Confused? Just to clarify, Myers claimed he could not in good conscience make the Sprockets film he was contractually obligated to make because the script he had written wasn’t good enough.
Instead of earning a $20 million pay day, Myers got slapped with a $30 million dollar law suit for breach of contract. Imagine Entertainment, which was founded by well-known Hollywood hot-head Ron Howard (aka OpieTaylor aka Richie Cunningham) called Myers ”egomaniacal,” ”irresponsible,” and ”selfish.”
Myers countersued for his $20 million for fraud and defamation of character. Myers claimed he had been ”emotionally traumatized” by the studio’s ”thug-like, outrageous, and reckless conduct.”
The two parties settled out of court. The terms of the agreement specified that Myers would make another film for Universal and Imagine at a later date. But by then, the public battle had cemented Myers’ reputation for being “difficult”.
In 2001, Myers voiced the title character in Dreamwork’s Animation’s Shrek.
Usually, I don’t say a lot about voice work. It rarely has a tremendous impact on an actor’s career one way or another. But Shrek is a special case.
Originally, Chris Farley was cast in the role. Unfortunately, he died before the film was completed. Dreamworks turned to Myers who insisted on a complete re-write to remove any trace of Farley’s take on the character. After Myers had completed his voice work, the animators went to work.
Well into the animation process, Myers changed his mind about his performance. He decided Shrek should speak with a Scottish accent. Dreamworks chair Jeffrey Katzenberg agreed to spend an additional $4 million dollars to reanimate sequences which were already synched with Myers’ original voice work.
As it turns out, the gamble paid off. Shrek was a huge hit with critics and audiences. I’m still not sure the accent was worth $4 million though.
In 2002, Myers starred in the third Austin Powers film, Goldmember.
By Goldmember, Myers was milking the last laughs out of the concept and it showed. Reviews were mixed. But the movie still managed to be a hit. Over a decade later, there are still rumors Myers may return for a fouth Powers movie.
In 2003, Myers took a supporting role in the Gweneth Paltrow stewardess comedy, A View From the Top.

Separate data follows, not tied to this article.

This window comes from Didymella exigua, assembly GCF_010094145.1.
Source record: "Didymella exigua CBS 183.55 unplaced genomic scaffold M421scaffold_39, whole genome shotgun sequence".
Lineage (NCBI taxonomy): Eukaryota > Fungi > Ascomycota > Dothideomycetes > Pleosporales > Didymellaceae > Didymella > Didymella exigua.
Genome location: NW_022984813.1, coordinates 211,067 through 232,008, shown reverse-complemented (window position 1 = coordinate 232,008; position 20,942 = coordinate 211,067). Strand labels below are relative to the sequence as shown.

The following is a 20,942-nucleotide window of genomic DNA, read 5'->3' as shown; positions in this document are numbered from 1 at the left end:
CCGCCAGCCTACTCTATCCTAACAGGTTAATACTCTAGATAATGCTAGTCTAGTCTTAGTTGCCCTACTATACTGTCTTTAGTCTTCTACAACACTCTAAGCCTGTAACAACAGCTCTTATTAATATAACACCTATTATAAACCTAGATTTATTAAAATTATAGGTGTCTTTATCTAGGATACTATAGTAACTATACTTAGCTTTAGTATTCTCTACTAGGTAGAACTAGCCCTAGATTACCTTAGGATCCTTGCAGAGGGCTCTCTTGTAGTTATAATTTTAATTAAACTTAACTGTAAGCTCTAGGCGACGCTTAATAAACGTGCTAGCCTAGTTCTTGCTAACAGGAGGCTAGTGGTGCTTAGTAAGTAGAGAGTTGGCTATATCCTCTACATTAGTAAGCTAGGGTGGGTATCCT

View was originally scheduled to be released in 2001, but following in the wake of the 9/11 attacks, it was shelved. It should have stayed on the shelf because it is a truly bad movie. Myers’ role is essentially an extended cameo. He manages to be funny in spite of a lame running gag involving an eye disorder.
The reviews were very negative and the movie bombed.
Later that year, Myers starred in the big screen adaptation of Dr. Seuss’ Cat in the Hat.
Tim Allen was originally cast as the Cat. But when he had to drop out due to schedule conflicts with The Santa Clause 2, Myers stepped into the role as part of his settlement with Universal and Imagine.
In this court case, everyone lost. Cat in the Hat got terrible reviews and flopped at the box office.
In 2004, Myers returned to the Shrek franchise for Shrek 2.
Like the Austin Powers movies, the second film was a bigger hit than the first despite a substantial drop in quality.
When So I Married an Axe Murderer and Wayne’s World 2 flopped, Myers retreated from Hollywood. With the Austin Powers movies played out and everything else he touched failing, Myers retreated again. He would return for Shrek 3 in 2007, but his next live performance wouldn’t be until 2008.
For 2008′s The Love Guru, Myers followed the same formula that led to the creation of Austin Powers and Dr. Evil. Only this time, instead of launching a comedy trilogy that would dominate pop culture for years, Myers released The Love Guru.
By this point, many in Hollywood were secretly hoping Myers would fail. Their hopes would be realized. Myers’ poured his heart into The Love Guru only to see it rejected by critics and audiences alike.
Myers’ many, many enemies read the tagline about karma and laughed their asses off.
Since The Love Guru, Myers has more or less retreated from Hollywood once again. He had a cameo appearance in Inglorious Basterds which is barely worth mentioning except for the fact that Inglorious Basterds is awesome! And in 2010, Myers cashed his final (for now) Shrek paycheck with Shrek 4.
So, what the hell happened? This is an easy one. Myers pissed off pretty much everyone who ever worked with him. Some put up with his bullshit because he was a comic genius who made them rich. But even they admit the guy is “difficult”.
Then, when Myers stopped hitting home runs, his shit started to stink a lot worse.
Odds are good that Myers will eventually come back with another hit. A comeback isn’t just possible, it’s likely. But if it never happens, many in Hollywood will smile broadly that Myers reaped what he sowed.
Kim Basinger Thora Birch Matthew Broderick Nicolas Cage Chevy Chase Kevin Costner Geena Davis Bridget Fonda Brendan Fraser Mel Gibson Cuba Gooding Jr. Heather Graham Melanie Griffith Steve Guttenberg Daryl Hannah Helen Hunt Michael Keaton Nicole Kidman Val Kilmer Jude Law Jennifer Jason Leigh Penelope Ann Miller Demi Moore Rick Moranis Eddie Murphy Mike Myers Michelle Pfeiffer Molly Ringwald Meg Ryan Winona Ryder Arnold Schwarzenegger Steven Seagal Elisabeth Shue Alicia Silverstone Christian Slater Mira Sorvino Wesley Snipes Sharon Stone Mena Suvari Uma Thurman John Travolta Kathleen Turner Robin Williams Debra Winger Sean Young Renee Zellweger
Posted on October 3, 2012, in Movies, What the Hell Happened? and tagged austin powers, entertainment, Mike Myers, movies, Saturday Night Live, shrek, Wayne's World. Bookmark the permalink. 63 Comments.